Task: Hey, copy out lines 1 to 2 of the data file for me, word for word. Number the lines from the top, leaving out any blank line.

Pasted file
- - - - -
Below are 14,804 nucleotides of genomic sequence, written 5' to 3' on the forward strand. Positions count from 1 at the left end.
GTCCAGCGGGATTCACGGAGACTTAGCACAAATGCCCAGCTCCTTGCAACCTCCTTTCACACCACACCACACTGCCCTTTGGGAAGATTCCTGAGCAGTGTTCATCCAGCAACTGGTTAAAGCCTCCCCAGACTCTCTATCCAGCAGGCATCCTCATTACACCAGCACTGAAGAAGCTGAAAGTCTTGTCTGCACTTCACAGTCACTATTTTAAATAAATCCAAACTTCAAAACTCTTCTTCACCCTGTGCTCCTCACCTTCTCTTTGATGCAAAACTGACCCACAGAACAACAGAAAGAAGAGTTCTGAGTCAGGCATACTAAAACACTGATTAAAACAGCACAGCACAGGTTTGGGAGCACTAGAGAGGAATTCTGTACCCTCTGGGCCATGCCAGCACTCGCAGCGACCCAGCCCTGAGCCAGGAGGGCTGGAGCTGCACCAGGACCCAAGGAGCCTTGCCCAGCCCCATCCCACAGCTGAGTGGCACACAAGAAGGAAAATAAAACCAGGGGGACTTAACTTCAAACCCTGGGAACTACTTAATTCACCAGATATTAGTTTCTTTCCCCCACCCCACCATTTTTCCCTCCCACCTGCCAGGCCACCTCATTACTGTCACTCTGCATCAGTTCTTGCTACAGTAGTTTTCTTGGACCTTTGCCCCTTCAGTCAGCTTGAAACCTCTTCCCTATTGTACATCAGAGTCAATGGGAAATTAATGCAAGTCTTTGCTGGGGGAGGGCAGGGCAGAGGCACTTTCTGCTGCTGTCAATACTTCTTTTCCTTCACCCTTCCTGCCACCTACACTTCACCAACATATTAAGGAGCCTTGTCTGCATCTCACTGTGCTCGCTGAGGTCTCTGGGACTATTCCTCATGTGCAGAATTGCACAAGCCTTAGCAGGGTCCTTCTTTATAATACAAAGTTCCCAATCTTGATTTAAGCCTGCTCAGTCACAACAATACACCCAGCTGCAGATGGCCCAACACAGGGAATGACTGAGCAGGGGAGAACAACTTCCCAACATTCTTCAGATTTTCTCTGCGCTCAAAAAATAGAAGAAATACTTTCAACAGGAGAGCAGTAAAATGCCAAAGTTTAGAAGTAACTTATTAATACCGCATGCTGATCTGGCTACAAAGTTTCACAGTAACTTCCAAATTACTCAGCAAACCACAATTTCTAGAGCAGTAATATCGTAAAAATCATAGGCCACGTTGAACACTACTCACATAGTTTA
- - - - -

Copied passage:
Below are 14,804 nucleotides of genomic sequence, written 5' to 3' on the forward strand. Positions count from 1 at the left end.
GTCCAGCGGGATTCACGGAGACTTAGCACAAATGCCCAGCTCCTTGCAACCTCCTTTCACACCACACCACACTGCCCTTTGGGAAGATTCCTGAGCAGTGTTCATCCAGCAACTGGTTAAAGCCTCCCCAGACTCTCTATCCAGCAGGCATCCTCATTACACCAGCACTGAAGAAGCTGAAAGTCTTGTCTGCACTTCACAGTCACTATTTTAAATAAATCCAAACTTCAAAACTCTTCTTCACCCTGTGCTCCTCACCTTCTCTTTGATGCAAAACTGACCCACAGAACAACAGAAAGAAGAGTTCTGAGTCAGGCATACTAAAACACTGATTAAAACAGCACAGCACAGGTTTGGGAGCACTAGAGAGGAATTCTGTACCCTCTGGGCCATGCCAGCACTCGCAGCGACCCAGCCCTGAGCCAGGAGGGCTGGAGCTGCACCAGGACCCAAGGAGCCTTGCCCAGCCCCATCCCACAGCTGAGTGGCACACAAGAAGGAAAATAAAACCAGGGGGACTTAACTTCAAACCCTGGGAACTACTTAATTCACCAGATATTAGTTTCTTTCCCCCACCCCACCATTTTTCCCTCCCACCTGCCAGGCCACCTCATTACTGTCACTCTGCATCAGTTCTTGCTACAGTAGTTTTCTTGGACCTTTGCCCCTTCAGTCAGCTTGAAACCTCTTCCCTATTGTACATCAGAGTCAATGGGAAATTAATGCAAGTCTTTGCTGGGGGAGGGCAGGGCAGAGGCACTTTCTGCTGCTGTCAATACTTCTTTTCCTTCACCCTTCCTGCCACCTACACTTCACCAACATATTAAGGAGCCTTGTCTGCATCTCACTGTGCTCGCTGAGGTCTCTGGGACTATTCCTCATGTGCAGAATTGCACAAGCCTTAGCAGGGTCCTTCTTTATAATACAAAGTTCCCAATCTTGATTTAAGCCTGCTCAGTCACAACAATACACCCAGCTGCAGATGGCCCAACACAGGGAATGACTGAGCAGGGGAGAACAACTTCCCAACATTCTTCAGATTTTCTCTGCGCTCAAAAAATAGAAGAAATACTTTCAACAGGAGAGCAGTAAAATGCCAAAGTTTAGAAGTAACTTATTAATACCGCATGCTGATCTGGCTACAAAGTTTCACAGTAACTTCCAAATTACTCAGCAAACCACAATTTCTAGAGCAGTAATATCGTAAAAATCATAGGCCACGTTGAACACTACTCACATAGTTTA